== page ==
“Raising parrots brings me much fun and amazement. They act like kids sometimes. They love to be indulged and play with sparkling objects. They are attracted to toys with eye-catching colours and exciting music.”
Hoang’s children also love to play with the parrots, even though his wife often complains that he raises too many parrots and other pets at the same time.Because the birds are imported from foreign countries, they are quite expensive if the owners have authorised papers showing their origin and vaccination certificate. Hoang’s two-year-old scarlet-chested parrot is worth about US$3,000.
Nguyen Viet Huong, 50, said she bought an Amazon parrot at $1,500.
“I bought Cam (name of the parrot) from Thailand when it was three months old,” said Huong.
“Raising parrots when they are little makes them attached to us, and we also understand them clearly regarding their habits and characteristics.”
Cam is talkative and loud, sometimes uttering low-pitched, throaty squawks, squeaks and screams while Huong talks. While playing with Cam, it performs the impressive skill of using its beak to pick up coins.
Tran Manh Hoang, a university lecturer, owns amazon, cockatoo and blue-and-gold parrots. The price of each parrot depends on its remarkable skill, he said.For example, cockatoos can dance along to music well, amazon birds have a good singing voice and blue-and-gold macaws fly beautifully. However, he emphasised that all parrot species can perform these skills if they are taught well.
“You may be surprised to hear an amazon sing opera,” said Hoang.
“Raising parrots brings me and my family much happiness. We will always remember the first word of our amazon parrot, Lemon - ‘mommy’, in the voice of our son.
“Now when we come home after work, the parrot always says, ‘hello, mommy’ or ‘hello, daddy’. Lemon even shouts ‘silent’ at my dog when it barks loudly.”
According to parrot owners said it requires a great deal of patience to raise and train parrots, although they are highly trainable and want to please their human companions.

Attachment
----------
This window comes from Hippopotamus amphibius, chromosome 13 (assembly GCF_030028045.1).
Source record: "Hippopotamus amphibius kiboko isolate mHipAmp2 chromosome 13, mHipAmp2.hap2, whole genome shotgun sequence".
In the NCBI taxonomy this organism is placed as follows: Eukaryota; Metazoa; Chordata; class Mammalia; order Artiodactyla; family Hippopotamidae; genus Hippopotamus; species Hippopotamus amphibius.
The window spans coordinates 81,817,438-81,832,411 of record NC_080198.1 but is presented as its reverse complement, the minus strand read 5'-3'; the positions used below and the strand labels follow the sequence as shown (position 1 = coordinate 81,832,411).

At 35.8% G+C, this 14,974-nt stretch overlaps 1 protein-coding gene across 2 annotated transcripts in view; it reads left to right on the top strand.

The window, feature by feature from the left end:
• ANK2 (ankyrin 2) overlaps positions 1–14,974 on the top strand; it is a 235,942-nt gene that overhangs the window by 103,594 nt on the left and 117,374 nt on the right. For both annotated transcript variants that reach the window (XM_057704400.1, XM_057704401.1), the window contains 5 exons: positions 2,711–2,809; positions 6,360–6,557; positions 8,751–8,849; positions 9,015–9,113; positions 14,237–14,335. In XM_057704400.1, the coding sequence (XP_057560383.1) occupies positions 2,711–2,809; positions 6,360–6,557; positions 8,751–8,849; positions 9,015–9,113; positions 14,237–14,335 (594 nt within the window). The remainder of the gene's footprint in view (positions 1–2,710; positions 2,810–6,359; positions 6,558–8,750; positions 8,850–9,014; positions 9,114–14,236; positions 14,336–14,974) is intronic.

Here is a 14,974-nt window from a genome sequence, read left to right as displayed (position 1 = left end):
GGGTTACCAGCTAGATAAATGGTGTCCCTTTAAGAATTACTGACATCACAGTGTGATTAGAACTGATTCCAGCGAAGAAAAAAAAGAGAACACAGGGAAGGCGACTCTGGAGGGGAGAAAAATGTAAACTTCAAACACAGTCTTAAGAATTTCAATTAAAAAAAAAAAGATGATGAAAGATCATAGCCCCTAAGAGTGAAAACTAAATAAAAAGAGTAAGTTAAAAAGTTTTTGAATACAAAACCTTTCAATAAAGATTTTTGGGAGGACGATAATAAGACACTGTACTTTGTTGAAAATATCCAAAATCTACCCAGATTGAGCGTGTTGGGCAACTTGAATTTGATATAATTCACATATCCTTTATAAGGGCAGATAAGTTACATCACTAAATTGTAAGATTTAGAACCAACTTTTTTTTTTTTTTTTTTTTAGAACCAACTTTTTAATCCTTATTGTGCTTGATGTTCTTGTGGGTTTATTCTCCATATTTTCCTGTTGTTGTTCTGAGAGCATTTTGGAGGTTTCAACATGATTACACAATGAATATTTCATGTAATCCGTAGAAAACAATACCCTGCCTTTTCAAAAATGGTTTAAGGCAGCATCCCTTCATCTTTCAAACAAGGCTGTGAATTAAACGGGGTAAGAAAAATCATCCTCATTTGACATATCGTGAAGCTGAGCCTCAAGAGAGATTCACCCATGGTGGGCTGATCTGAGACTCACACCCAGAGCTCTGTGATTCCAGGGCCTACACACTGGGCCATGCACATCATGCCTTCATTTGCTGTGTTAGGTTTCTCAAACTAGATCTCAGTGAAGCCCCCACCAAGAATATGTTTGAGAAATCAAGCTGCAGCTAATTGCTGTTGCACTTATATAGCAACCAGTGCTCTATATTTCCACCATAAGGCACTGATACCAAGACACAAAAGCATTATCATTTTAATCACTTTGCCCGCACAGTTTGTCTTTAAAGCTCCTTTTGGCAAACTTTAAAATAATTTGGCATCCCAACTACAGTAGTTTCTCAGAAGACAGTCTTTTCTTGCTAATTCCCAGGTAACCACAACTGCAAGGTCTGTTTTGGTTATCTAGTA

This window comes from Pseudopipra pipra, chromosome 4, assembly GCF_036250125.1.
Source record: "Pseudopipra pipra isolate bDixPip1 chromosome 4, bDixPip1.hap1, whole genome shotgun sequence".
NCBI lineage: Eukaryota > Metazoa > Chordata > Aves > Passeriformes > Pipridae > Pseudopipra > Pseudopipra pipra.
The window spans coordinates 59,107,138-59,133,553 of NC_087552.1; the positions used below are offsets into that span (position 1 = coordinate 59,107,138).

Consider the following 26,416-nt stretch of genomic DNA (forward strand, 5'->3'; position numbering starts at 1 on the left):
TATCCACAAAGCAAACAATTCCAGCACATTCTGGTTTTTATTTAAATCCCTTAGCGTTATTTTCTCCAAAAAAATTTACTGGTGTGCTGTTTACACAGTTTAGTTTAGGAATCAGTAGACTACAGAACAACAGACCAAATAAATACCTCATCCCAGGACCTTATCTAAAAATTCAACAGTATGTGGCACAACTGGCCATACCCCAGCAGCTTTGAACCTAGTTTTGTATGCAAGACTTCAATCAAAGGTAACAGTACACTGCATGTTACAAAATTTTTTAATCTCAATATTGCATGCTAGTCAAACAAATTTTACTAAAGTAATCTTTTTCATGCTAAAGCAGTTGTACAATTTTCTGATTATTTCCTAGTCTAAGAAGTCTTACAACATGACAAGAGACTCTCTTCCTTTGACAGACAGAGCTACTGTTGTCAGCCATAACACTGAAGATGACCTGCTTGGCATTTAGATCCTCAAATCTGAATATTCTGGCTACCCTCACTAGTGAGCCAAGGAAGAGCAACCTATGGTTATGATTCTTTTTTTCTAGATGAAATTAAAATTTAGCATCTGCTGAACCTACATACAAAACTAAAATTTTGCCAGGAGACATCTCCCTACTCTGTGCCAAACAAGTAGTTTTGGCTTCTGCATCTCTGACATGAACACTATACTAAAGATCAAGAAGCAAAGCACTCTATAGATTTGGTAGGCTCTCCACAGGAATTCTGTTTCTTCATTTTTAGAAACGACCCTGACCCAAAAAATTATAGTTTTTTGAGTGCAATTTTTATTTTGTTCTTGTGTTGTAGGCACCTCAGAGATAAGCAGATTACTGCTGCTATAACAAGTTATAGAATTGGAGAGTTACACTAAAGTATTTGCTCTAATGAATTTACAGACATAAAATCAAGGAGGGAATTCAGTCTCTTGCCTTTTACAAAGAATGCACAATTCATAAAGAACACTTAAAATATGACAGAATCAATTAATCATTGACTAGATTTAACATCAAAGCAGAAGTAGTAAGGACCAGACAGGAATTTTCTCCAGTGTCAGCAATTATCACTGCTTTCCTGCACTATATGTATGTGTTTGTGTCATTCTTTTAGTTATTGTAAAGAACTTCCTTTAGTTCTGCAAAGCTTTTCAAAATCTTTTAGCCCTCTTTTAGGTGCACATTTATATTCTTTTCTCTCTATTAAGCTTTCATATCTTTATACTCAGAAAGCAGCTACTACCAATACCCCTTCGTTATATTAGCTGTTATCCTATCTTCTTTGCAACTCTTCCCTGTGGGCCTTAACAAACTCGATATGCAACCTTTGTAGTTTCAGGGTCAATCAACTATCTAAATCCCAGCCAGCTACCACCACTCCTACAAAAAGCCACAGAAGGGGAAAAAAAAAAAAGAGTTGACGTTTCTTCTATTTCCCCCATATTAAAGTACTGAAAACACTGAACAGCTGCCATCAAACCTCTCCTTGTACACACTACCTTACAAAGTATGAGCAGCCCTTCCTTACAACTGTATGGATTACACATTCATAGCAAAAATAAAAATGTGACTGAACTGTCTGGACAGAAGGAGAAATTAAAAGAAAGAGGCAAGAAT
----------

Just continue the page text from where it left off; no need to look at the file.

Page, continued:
The boisterous birds tend to be loud. Screaming does become a problem, however, when the birds scream all day long because it means they’re bored due to inattentive owners.
Young birds make a "clucking" sound to indicate that they are hungry.
The owners have to find information from forums abroad, translate it into Vietnamese and share with each other to take care of the animals, especially when they are sick. The symptoms include low appetite, fluffed feathers and nasal discharge.
“We seriously make friends with the birds, not enjoy them through a cage,” said Hoang.
More than a hobby, ornamental plants and pets have a cultural value that enriches owners’ spiritual lives.
The Ornament Plant and Pet Festival aims to strengthen the connection between the research, production and purchase activities of the country’s ornament plants and pets business, which contributes to the new rural development programme and the reconstruction of the agricultural sector, according to head of the organising board Nguyen Gia Tho.
The festival featured features exhibitions and a creative competition on popular ornamental plants and pets such as trees, flowers, fishes and birds, and demonstrates successful production models and contract-signing ceremonies among entrepreneurs, producers and consumers.
The event comprises more than 400 booths, 7,500 exhibits and 11,600 commercial products, with the participation of more than 1,000 craftspeople and gardeners from all over the country.
“We honour the love for nature, trees and animals,” said Tho. “It’s not just a hobby. When we take care of a tree or a pet, that’s the way we express our concern for nature and the environment. That’s the beauty of a cultured and civilised life.”
Tho said the ornamental objects business aims to expand as it would help develop the national agriculture sector.
"Above all, the business not only yields economic benefits, but also beautifies the ecological environment and connects the community," he added.